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Monday, August 8, 2011
Brad Keselowski relied on mental toughness

By Eddie Gossage

I have two words to describe Brad Keselowski’s win Sunday at Pocono Raceway: mental toughness.

Keselowski was involved in an incident last Wednesday while testing at Road Atlanta. His brakes failed and he hit an outside retaining wall, not equipped with SAFER barrier, at approximately 100 mph. He suffered a strained back and fracture to his left ankle but was cleared to drive on Sunday.

Brad Keselowski
Brad Keselowski tweeted this photo of his ankle from the hospital after a wreck last week.
After looking at the photos he tweeted from the hospital, his ankle the size of a softball, I knew it was going to be a painful race for him. Drivers put an incredible amount of pressure on the brake pedal after racing down the straightaway – especially a long straightaway like Pocono. But he put his game face on and fought till the end.

He raced all 200 laps incredibly focused and determined, despite the pain and difficulty maneuvering his pedals due to the large brace on his foot. While the race was under an hour-plus red flag for rain, Keselowski actually had fluid drawn from his ankle.

Keselowski’s flawless driving during those last 16 laps Sunday is one of the most impressive things I’ve seen in a long time. It really demonstrates how critical the mental aspect of racing is. It goes to show you it’s not just about physical ability, car handling and pit stops. As Yogi Berra once said, “Ninety percent of this game is half-mental.”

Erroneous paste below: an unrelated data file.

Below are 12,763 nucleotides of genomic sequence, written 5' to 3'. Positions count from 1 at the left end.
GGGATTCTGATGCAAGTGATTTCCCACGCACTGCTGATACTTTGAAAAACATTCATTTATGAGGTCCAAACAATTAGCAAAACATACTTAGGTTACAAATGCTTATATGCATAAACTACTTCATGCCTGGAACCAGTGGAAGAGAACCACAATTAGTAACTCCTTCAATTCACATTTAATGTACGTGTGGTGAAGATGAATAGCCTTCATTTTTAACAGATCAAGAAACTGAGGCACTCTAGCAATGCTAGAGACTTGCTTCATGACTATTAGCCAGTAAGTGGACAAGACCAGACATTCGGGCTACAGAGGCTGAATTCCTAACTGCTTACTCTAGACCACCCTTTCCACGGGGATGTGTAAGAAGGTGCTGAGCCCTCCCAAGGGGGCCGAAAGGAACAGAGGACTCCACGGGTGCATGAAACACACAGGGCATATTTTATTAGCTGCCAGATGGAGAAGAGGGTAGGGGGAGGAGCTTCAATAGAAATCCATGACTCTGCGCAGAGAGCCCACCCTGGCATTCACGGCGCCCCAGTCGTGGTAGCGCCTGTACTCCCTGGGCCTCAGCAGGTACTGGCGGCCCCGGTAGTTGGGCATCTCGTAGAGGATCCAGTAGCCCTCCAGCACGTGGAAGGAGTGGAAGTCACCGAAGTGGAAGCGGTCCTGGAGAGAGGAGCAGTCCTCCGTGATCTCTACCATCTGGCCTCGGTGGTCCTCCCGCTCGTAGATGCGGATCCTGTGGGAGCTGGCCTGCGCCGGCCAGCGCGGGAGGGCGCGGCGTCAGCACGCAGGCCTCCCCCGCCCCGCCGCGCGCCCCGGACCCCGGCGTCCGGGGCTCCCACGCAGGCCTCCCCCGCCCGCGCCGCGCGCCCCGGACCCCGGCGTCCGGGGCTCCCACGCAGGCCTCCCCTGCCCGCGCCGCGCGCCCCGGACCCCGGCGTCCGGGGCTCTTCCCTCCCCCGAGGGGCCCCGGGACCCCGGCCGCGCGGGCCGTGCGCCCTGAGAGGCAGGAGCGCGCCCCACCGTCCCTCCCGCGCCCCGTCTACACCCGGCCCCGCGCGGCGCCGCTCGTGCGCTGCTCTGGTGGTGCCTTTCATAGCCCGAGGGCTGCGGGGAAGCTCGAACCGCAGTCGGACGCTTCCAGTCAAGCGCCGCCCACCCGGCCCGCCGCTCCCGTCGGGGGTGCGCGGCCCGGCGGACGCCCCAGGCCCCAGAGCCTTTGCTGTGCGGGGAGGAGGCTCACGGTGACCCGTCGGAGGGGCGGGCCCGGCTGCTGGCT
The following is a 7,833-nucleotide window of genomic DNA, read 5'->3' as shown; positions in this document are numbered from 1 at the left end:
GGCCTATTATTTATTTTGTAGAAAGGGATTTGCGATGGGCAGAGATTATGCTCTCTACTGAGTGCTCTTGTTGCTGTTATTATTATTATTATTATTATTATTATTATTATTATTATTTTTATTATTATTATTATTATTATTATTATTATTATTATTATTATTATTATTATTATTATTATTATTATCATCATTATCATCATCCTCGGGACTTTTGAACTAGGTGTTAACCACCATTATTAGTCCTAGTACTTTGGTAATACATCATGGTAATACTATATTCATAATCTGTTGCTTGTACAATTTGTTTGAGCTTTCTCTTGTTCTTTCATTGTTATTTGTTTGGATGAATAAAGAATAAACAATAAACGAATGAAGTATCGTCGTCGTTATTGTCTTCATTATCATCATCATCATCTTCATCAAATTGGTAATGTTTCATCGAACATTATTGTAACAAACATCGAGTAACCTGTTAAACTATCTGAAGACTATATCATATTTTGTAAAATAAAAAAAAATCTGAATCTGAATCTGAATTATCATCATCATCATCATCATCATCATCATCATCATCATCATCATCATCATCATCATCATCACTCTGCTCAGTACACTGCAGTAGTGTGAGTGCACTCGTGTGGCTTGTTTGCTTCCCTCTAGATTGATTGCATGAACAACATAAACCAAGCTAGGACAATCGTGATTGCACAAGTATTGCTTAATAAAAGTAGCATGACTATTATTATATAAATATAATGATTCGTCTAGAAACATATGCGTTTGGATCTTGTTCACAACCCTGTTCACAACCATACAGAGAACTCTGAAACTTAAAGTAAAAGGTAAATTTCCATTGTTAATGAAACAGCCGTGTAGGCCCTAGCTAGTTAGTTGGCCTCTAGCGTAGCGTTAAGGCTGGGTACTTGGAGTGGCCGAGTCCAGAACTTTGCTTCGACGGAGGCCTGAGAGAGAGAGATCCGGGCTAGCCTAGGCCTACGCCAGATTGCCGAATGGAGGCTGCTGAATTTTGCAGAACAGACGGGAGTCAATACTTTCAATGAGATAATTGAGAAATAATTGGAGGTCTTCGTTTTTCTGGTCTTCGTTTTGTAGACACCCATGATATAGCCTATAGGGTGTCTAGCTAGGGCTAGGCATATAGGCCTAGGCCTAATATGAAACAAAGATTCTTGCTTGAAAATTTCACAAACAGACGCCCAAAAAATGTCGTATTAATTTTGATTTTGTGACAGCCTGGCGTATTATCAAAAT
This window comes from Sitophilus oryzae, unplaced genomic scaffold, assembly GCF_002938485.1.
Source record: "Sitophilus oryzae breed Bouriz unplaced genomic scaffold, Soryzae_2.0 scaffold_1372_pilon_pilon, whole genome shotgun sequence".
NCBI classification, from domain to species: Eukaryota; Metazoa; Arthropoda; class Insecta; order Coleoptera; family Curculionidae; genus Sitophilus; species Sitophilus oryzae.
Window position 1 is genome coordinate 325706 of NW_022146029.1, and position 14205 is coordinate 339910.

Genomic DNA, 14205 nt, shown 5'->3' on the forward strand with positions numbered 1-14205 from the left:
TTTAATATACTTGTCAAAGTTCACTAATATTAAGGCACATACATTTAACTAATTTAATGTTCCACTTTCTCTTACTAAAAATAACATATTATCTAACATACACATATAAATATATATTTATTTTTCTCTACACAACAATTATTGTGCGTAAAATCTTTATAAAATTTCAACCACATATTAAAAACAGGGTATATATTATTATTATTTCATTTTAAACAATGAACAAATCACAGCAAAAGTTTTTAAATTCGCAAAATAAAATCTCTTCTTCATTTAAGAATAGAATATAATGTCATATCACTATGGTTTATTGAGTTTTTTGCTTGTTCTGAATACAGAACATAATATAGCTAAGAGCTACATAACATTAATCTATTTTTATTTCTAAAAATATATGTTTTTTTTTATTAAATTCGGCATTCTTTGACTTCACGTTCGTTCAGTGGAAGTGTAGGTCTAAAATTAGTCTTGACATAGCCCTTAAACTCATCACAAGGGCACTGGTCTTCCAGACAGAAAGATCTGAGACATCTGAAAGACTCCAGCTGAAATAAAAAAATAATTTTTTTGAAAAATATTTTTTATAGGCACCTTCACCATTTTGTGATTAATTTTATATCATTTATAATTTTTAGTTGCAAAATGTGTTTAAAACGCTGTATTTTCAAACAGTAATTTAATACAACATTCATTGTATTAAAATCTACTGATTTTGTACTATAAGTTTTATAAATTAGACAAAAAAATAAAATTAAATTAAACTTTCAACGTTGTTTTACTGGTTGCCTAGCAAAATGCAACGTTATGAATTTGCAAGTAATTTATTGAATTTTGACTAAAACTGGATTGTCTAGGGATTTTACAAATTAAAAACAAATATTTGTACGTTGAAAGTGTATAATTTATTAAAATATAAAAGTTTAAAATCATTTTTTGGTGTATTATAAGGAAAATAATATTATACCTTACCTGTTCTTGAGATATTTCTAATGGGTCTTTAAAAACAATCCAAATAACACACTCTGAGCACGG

People may question drivers’ athletic ability, but there’s no way they can question their toughness. Last year I watched Denny Hamlin limp around in Victory Lane after winning Texas Motor Speedway’s Samsung Mobile 500 just three weeks after undergoing surgery for a torn ACL in his left knee. Richard Petty once raced with a broken neck and Ricky Rudd even drove with his eyelids taped open. We see drivers racing with injuries all the time.

It reminds me of the theory that blind people hear better or how one can experience a “runner’s high” and keep going despite pain because of the release of endorphins. I think it’s the same concept. When drivers are hurt physically, they make up for it mentally.

Keselowski’s win yesterday marked his second for the season, which put him in the lead for the wild-card eligibility in the Chase for the Sprint Cup. He’s the only driver with two wins situated 11th-20th in point standings. With only five races remaining before the Chase field is set, he’s got a good chance at earning one of the two wild-card spots.

That fractured ankle just might have given him the edge he needs to be a contender for the Sprint Cup championship.